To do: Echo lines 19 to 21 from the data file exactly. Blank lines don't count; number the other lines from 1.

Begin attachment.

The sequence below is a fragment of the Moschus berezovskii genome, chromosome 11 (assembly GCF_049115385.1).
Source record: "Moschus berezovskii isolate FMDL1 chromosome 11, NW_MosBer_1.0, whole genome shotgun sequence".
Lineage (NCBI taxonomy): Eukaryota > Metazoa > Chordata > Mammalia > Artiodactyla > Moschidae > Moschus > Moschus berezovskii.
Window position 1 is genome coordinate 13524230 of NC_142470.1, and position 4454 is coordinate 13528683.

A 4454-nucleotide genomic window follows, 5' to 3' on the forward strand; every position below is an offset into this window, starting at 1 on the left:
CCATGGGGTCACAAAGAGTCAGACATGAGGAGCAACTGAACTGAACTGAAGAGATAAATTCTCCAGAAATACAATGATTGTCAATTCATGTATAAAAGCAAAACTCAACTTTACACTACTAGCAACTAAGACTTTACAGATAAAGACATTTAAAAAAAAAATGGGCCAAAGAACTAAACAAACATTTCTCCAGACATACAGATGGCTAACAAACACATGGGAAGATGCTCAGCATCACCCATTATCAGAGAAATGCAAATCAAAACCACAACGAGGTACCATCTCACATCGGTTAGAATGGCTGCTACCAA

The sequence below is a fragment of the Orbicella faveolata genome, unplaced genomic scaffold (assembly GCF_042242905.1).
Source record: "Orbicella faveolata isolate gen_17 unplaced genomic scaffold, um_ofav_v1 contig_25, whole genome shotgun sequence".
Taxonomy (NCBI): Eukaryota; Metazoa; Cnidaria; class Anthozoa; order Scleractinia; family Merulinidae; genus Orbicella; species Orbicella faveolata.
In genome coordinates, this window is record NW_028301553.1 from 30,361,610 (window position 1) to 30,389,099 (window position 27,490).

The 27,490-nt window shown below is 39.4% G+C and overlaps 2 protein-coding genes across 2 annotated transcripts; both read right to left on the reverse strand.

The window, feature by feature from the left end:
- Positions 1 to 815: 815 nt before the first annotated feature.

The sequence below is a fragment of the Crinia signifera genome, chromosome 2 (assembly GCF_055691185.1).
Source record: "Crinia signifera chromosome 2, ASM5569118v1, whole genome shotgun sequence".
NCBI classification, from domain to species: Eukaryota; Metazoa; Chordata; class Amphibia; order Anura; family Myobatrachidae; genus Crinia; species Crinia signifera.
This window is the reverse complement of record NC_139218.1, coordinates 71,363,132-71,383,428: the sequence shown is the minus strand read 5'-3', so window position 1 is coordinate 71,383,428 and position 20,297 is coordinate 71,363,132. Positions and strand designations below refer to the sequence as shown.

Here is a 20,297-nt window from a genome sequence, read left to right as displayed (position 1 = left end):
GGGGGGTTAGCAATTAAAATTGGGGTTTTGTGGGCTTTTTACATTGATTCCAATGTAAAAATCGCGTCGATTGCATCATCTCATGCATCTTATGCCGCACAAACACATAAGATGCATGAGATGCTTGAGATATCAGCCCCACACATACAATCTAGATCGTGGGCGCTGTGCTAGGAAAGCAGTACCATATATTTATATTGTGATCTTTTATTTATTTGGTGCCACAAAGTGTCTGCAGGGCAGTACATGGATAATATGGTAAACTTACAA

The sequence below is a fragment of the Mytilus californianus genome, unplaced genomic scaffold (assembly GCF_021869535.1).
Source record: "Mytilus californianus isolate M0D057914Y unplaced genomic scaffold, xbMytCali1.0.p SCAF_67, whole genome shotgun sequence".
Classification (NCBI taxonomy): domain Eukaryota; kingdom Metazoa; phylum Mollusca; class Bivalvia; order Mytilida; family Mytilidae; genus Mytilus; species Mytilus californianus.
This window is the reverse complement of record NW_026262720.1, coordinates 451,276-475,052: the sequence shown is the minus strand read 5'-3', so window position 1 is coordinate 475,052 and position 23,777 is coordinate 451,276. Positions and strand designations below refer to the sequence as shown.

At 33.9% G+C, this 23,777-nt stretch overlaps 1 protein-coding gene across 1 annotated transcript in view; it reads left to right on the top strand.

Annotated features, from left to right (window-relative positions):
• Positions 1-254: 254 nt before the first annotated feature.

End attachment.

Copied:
GGGGGGTTAGCAATTAAAATTGGGGTTTTGTGGGCTTTTTACATTGATTCCAATGTAAAAATCGCGTCGATTGCATCATCTCATGCATCTTATGCCGCACAAACACATAAGATGCATGAGATGCTTGAGATATCAGCCCCACACATACAATCTAGATCGTGGGCGCTGTGCTAGGAAAGCAGTACCATATATTTATATTGTGATCTTTTATTTATTTGGTGCCACAAAGTGTCTGCAGGGCAGTACATGGATAATATGGTAAACTTACAA

The sequence below is a fragment of the Mytilus californianus genome, unplaced genomic scaffold (assembly GCF_021869535.1).
Source record: "Mytilus californianus isolate M0D057914Y unplaced genomic scaffold, xbMytCali1.0.p SCAF_67, whole genome shotgun sequence".